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Perricone (also known as Pignatello) is a red Italian wine grape variety that is grown in Sicily. In the late 20th century there was around 1000 hectares/2,500 acres of the grape planted throughout the island.[1] According to wine expert Oz Clarke in Sicily Perricone is used to make full bodied, deeply colored, highly alcoholic wines.[2]

DOC wines[edit]

In Sicily, Perricone is a permitted variety in the Contea di Sclafani DOC which includes vineyards in the Caltanissetta and Agrigento provinces. Here Perricone can be made as a varietal wine provided it represents at least 85% of the wine's total content or it can be used in the DOC red wine where together with Nero d'Avola (Calabrese) it must represent at least 50% of the blend with local varieties, such as Nerello Mascalese, and Sangiovese as well as international varieties like Cabernet Sauvignon, Merlot, Syrah and Pinot noir permitted to fill in the remainder of the blend. Perricone destined for Contea di Sclafani DOC wines must be harvested to a yield no greater than 14 tonnes/hectare with the finished wine attaining an alcohol level of at least 11%.[3]

Similar laws governs Perricone's use in the Delia Nivolelli DOC located in the province of Trapani near Marsala where the grape can be made either as a varietal or blended with Nero d'Avola, Merlot, Cabernet Sauvignon, Syrah and Sangiovese. Grapes destined for this DOC wine have a maximum harvest yield of 14 tonnes/ha with a minimum alcohol level of the finished wine being 11.5%. A separate riserva wine can be made with Perricone provided the wine is aged a minimum of two years prior to release.[3]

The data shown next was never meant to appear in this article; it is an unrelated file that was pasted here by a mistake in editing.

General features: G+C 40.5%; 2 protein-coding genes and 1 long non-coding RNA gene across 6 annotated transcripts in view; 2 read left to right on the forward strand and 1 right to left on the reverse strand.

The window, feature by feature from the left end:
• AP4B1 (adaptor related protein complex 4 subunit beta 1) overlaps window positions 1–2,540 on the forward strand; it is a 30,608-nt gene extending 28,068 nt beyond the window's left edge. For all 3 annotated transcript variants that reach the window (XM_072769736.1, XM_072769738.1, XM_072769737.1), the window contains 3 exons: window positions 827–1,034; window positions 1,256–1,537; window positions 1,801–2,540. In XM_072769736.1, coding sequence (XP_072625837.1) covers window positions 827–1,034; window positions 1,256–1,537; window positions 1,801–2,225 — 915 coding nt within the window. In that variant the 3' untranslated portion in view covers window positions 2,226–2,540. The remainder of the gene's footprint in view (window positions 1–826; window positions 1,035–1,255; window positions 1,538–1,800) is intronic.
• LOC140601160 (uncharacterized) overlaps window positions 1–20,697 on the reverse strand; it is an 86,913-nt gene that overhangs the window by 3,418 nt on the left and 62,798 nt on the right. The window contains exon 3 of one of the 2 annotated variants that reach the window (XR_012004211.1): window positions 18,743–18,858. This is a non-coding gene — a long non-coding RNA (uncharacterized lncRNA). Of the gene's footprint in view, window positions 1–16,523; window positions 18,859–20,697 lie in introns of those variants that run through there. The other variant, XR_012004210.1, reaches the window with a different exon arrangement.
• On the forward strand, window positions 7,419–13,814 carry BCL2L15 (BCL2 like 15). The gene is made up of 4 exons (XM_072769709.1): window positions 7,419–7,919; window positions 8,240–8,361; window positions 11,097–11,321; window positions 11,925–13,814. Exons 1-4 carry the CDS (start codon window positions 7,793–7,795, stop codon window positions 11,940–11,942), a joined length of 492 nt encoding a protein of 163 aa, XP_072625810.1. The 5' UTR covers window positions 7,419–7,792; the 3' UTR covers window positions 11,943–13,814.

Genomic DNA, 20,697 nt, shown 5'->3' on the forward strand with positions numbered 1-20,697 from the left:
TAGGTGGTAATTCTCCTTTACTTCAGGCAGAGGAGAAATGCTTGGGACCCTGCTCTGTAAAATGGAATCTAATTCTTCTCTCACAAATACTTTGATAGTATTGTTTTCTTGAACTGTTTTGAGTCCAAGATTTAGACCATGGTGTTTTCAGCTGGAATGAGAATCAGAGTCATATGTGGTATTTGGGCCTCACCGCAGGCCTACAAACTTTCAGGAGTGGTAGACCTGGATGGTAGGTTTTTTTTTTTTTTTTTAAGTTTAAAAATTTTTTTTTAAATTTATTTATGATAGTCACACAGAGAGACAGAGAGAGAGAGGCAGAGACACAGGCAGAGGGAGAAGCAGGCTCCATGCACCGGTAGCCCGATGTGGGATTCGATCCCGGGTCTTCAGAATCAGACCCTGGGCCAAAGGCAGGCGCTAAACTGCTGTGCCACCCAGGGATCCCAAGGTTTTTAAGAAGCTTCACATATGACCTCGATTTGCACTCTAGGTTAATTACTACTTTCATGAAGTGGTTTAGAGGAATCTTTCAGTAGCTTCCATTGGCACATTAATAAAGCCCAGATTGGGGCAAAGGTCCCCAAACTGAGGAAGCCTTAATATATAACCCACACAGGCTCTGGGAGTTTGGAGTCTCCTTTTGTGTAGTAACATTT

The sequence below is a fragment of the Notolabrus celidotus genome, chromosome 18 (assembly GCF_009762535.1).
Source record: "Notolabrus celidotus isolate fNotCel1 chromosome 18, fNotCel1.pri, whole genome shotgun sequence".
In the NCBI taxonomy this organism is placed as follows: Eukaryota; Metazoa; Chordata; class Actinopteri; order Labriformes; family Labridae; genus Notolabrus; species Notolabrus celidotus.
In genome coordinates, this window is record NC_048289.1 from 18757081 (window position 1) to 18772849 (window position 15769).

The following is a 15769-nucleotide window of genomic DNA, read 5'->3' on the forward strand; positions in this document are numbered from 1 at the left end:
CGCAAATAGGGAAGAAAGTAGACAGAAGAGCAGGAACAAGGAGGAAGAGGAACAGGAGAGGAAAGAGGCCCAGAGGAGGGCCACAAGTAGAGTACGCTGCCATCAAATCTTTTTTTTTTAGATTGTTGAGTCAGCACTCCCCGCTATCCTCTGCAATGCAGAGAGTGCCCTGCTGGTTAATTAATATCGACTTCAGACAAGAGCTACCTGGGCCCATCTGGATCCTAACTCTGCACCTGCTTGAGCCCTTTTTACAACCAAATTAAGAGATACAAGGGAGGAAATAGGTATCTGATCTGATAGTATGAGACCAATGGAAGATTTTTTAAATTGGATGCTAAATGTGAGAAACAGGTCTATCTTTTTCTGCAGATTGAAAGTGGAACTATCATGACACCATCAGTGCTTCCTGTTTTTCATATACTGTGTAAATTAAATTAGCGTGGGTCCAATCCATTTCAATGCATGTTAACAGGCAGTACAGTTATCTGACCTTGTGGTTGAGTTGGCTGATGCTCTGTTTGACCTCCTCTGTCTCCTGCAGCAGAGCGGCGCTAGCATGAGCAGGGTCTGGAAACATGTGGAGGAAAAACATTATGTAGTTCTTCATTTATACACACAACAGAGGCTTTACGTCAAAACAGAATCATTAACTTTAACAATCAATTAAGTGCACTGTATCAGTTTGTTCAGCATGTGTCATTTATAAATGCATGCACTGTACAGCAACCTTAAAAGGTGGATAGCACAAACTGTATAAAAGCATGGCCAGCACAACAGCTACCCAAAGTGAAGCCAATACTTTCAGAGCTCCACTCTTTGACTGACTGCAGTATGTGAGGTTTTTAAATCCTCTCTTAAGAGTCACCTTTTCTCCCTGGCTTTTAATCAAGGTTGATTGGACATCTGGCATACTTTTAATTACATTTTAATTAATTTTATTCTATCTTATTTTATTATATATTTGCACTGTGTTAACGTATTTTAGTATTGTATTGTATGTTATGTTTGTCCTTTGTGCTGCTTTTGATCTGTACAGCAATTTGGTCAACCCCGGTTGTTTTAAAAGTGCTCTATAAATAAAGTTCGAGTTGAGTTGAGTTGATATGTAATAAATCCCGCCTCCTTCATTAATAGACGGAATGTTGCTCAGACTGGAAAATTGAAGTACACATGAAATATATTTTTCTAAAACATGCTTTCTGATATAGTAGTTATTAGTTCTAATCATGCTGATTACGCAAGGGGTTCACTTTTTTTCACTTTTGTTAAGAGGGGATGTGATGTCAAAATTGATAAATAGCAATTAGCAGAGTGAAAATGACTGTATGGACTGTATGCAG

In the Eloro DOC, Perricone is known as Pignatello and produced as varietal wine when comprising at least 80% of the wine. It is also used in the DOC red and rosé along with Nero d'Avola and Frappato together making up at least 90% of the blend. Perricone destined for these DOC wines must be harvested to a yield no greater than 12 tonnes/ha with the finished red wines attaining a minimum alcohol level of 12% and the finished rosés having an alcohol level of at least 11.5%.[3]

In fortified dessert wine Marsala Perricone is the main component in the Rubino style where it is blended with Nero d'Avola (Calabrese) and/or Nerello Mascalese and a maximum of 30% white grape varieties such as Grillo, Inzolia, and Catarratto.[3]

In the Monreale DOC Perricone can be made a varietal (at least 85% of the wine) or blended with Nero d'Avola (Calabrese) to make up at least 50% of the DOC red wine with International varieties, including Pinot noir permitted to make up the remainder. Perricone intended for the DOC wines are limited to yields of 11 tonnes/ha with the finished wines having a minimum alcohol level of 11%.[3]


Over the years Perricone has been known under a variety of synonyms including Cattarato rouge, Guarnaccia Nera, Nieddara, Niuru, Perricone Nera, Perricone Nero, Perricone noir, Picnatelo, Pignateddu, Pignatelle, Pignatello, Pirricone nera, Quarnaccia and Tuccarino di Catania.[4]


  1. ^ J. Robinson Jancis Robinson's Guide to Wine Grapes pg 148 Oxford University Press 1996 ISBN 0198600984
  2. ^ Oz Clarke Encyclopedia of Grapes pg 167 Harcourt Books 2001 ISBN 0-15-100714-4
  3. ^ a b c d e P. Saunders Wine Label Language pp. 153-181 Firefly Books 2004 ISBN 1-55297-720-X
  4. ^ Vitis International Variety Catalogue (VIVC) Perricone Accessed: October 2nd, 2012